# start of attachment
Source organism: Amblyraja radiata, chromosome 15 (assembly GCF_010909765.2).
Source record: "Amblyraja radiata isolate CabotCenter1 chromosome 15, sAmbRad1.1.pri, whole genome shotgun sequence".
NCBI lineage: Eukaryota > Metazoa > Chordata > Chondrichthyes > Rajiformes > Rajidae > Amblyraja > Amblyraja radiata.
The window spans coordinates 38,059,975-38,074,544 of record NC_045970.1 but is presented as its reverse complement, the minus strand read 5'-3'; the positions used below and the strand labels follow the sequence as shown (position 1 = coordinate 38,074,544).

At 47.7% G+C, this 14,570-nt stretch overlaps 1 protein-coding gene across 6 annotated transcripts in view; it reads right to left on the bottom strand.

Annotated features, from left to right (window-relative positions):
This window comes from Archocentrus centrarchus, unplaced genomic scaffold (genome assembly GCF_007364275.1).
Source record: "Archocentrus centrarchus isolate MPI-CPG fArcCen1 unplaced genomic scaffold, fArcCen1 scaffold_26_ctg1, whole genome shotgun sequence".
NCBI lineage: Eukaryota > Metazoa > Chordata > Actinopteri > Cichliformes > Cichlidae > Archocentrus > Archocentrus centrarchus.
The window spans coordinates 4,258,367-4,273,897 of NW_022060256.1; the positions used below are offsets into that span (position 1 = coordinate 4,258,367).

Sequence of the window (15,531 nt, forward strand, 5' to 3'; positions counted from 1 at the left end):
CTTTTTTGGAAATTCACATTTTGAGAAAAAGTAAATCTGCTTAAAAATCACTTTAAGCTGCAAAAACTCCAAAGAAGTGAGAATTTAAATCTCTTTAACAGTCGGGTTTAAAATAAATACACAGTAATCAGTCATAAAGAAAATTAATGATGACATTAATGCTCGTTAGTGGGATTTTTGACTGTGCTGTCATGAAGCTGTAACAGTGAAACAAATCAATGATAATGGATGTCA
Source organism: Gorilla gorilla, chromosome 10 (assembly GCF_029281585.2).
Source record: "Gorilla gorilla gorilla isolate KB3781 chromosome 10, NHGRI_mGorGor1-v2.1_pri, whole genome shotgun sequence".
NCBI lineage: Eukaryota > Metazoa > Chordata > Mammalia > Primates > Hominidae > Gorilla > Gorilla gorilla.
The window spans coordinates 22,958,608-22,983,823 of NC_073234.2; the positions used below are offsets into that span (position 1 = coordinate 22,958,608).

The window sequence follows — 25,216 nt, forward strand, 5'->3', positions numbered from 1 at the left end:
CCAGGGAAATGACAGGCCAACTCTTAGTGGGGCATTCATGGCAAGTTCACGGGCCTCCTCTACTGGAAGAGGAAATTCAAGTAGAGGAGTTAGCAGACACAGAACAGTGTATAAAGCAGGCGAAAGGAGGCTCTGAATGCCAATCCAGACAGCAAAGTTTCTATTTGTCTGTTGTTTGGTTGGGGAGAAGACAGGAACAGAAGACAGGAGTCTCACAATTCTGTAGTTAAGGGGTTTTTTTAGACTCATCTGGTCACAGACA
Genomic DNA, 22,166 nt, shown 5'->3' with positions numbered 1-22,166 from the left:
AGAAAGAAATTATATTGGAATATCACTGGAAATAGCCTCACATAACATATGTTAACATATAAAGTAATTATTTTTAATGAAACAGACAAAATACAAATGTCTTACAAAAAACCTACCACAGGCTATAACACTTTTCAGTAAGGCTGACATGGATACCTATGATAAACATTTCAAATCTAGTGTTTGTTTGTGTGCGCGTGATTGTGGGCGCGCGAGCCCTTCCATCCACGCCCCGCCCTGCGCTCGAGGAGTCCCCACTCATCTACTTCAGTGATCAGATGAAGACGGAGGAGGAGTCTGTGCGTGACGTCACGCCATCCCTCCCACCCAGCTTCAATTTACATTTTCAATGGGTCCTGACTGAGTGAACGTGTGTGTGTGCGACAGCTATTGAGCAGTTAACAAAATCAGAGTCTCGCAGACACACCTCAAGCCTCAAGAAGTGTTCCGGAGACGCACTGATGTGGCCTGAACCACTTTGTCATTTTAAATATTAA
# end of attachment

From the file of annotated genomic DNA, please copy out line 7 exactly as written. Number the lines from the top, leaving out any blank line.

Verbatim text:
This window comes from Archocentrus centrarchus, unplaced genomic scaffold (genome assembly GCF_007364275.1).